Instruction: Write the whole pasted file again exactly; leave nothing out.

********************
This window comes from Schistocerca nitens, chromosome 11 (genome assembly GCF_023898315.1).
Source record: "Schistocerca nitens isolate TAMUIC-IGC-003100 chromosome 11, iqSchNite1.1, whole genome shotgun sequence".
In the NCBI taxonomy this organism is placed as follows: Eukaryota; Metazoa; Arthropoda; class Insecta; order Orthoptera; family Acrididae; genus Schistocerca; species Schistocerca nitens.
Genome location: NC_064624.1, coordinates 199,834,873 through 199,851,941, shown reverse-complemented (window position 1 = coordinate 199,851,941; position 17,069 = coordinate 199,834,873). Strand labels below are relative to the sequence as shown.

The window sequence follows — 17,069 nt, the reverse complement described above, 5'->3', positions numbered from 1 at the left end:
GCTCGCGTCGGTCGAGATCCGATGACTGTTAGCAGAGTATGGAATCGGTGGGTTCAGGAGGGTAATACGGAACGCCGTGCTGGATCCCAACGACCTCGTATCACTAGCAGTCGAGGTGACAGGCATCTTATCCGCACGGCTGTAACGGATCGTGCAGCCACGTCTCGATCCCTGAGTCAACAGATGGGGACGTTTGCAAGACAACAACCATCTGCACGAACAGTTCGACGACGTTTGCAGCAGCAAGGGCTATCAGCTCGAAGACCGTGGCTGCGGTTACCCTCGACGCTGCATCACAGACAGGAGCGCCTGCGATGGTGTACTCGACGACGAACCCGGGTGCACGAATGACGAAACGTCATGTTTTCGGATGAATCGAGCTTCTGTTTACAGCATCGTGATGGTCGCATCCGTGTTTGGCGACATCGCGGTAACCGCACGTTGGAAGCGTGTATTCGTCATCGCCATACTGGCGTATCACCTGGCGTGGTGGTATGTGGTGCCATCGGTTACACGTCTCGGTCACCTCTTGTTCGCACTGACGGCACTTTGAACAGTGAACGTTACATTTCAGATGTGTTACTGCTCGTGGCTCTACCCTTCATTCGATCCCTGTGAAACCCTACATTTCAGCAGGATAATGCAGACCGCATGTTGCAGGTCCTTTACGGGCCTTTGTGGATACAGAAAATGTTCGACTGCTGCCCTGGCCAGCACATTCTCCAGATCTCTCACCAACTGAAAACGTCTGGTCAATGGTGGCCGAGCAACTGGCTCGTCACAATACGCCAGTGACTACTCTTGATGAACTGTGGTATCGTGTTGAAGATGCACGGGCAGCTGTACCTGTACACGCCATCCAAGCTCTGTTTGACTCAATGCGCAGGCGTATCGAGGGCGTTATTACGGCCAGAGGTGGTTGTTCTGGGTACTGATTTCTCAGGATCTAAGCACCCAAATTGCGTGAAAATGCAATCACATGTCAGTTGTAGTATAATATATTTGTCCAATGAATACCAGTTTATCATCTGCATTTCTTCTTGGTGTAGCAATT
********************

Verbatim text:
This window comes from Schistocerca nitens, chromosome 11 (genome assembly GCF_023898315.1).
Source record: "Schistocerca nitens isolate TAMUIC-IGC-003100 chromosome 11, iqSchNite1.1, whole genome shotgun sequence".
In the NCBI taxonomy this organism is placed as follows: Eukaryota; Metazoa; Arthropoda; class Insecta; order Orthoptera; family Acrididae; genus Schistocerca; species Schistocerca nitens.
Genome location: NC_064624.1, coordinates 199,834,873 through 199,851,941, shown reverse-complemented (window position 1 = coordinate 199,851,941; position 17,069 = coordinate 199,834,873). Strand labels below are relative to the sequence as shown.

The window sequence follows — 17,069 nt, the reverse complement described above, 5'->3', positions numbered from 1 at the left end:
GCTCGCGTCGGTCGAGATCCGATGACTGTTAGCAGAGTATGGAATCGGTGGGTTCAGGAGGGTAATACGGAACGCCGTGCTGGATCCCAACGACCTCGTATCACTAGCAGTCGAGGTGACAGGCATCTTATCCGCACGGCTGTAACGGATCGTGCAGCCACGTCTCGATCCCTGAGTCAACAGATGGGGACGTTTGCAAGACAACAACCATCTGCACGAACAGTTCGACGACGTTTGCAGCAGCAAGGGCTATCAGCTCGAAGACCGTGGCTGCGGTTACCCTCGACGCTGCATCACAGACAGGAGCGCCTGCGATGGTGTACTCGACGACGAACCCGGGTGCACGAATGACGAAACGTCATGTTTTCGGATGAATCGAGCTTCTGTTTACAGCATCGTGATGGTCGCATCCGTGTTTGGCGACATCGCGGTAACCGCACGTTGGAAGCGTGTATTCGTCATCGCCATACTGGCGTATCACCTGGCGTGGTGGTATGTGGTGCCATCGGTTACACGTCTCGGTCACCTCTTGTTCGCACTGACGGCACTTTGAACAGTGAACGTTACATTTCAGATGTGTTACTGCTCGTGGCTCTACCCTTCATTCGATCCCTGTGAAACCCTACATTTCAGCAGGATAATGCAGACCGCATGTTGCAGGTCCTTTACGGGCCTTTGTGGATACAGAAAATGTTCGACTGCTGCCCTGGCCAGCACATTCTCCAGATCTCTCACCAACTGAAAACGTCTGGTCAATGGTGGCCGAGCAACTGGCTCGTCACAATACGCCAGTGACTACTCTTGATGAACTGTGGTATCGTGTTGAAGATGCACGGGCAGCTGTACCTGTACACGCCATCCAAGCTCTGTTTGACTCAATGCGCAGGCGTATCGAGGGCGTTATTACGGCCAGAGGTGGTTGTTCTGGGTACTGATTTCTCAGGATCTAAGCACCCAAATTGCGTGAAAATGCAATCACATGTCAGTTGTAGTATAATATATTTGTCCAATGAATACCAGTTTATCATCTGCATTTCTTCTTGGTGTAGCAATT